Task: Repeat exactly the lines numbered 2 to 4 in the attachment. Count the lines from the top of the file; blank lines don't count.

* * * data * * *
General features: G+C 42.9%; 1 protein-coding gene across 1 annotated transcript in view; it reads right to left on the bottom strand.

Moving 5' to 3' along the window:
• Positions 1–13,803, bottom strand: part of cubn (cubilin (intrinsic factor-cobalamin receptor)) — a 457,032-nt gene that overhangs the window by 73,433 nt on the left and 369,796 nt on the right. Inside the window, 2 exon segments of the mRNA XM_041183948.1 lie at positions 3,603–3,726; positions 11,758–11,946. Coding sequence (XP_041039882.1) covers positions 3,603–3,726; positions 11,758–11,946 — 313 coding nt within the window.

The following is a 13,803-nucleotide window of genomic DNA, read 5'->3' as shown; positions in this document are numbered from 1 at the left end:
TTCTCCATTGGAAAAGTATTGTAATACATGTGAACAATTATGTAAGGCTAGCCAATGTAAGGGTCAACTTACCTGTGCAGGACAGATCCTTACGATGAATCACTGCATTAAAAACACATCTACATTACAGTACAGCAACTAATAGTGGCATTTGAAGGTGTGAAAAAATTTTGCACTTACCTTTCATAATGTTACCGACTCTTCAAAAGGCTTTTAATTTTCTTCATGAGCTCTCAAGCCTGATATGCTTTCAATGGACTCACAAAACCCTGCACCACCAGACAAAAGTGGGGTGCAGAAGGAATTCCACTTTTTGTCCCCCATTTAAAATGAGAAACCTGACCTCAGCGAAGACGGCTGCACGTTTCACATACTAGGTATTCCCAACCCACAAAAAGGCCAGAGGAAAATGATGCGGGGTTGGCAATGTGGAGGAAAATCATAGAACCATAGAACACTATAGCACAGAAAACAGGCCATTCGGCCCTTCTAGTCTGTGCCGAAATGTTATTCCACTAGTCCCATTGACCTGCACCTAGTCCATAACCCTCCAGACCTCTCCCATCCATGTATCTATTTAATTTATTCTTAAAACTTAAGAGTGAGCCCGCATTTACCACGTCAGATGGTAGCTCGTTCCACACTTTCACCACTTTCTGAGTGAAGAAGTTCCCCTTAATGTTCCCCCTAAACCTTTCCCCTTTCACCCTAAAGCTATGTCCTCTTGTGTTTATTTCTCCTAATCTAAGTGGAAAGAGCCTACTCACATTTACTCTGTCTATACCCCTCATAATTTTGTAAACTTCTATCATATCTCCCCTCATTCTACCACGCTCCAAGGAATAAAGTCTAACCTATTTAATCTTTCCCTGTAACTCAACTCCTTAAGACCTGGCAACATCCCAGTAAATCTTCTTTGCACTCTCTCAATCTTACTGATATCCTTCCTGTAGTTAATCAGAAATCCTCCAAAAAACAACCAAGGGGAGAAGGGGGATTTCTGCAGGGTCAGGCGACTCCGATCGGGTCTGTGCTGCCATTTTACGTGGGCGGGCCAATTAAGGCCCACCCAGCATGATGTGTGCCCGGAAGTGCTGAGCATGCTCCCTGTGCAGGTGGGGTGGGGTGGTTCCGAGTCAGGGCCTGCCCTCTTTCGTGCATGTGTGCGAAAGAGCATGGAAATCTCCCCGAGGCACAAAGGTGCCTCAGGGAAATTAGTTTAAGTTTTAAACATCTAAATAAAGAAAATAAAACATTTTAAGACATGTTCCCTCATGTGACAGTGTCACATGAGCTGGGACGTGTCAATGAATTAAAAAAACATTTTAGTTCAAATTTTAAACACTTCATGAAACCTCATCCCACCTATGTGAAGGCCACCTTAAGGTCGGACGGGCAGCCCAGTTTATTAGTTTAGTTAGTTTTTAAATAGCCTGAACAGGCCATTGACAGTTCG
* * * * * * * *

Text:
Moving 5' to 3' along the window:
• Positions 1–13,803, bottom strand: part of cubn (cubilin (intrinsic factor-cobalamin receptor)) — a 457,032-nt gene that overhangs the window by 73,433 nt on the left and 369,796 nt on the right. Inside the window, 2 exon segments of the mRNA XM_041183948.1 lie at positions 3,603–3,726; positions 11,758–11,946. Coding sequence (XP_041039882.1) covers positions 3,603–3,726; positions 11,758–11,946 — 313 coding nt within the window.

The following is a 13,803-nucleotide window of genomic DNA, read 5'->3' as shown; positions in this document are numbered from 1 at the left end: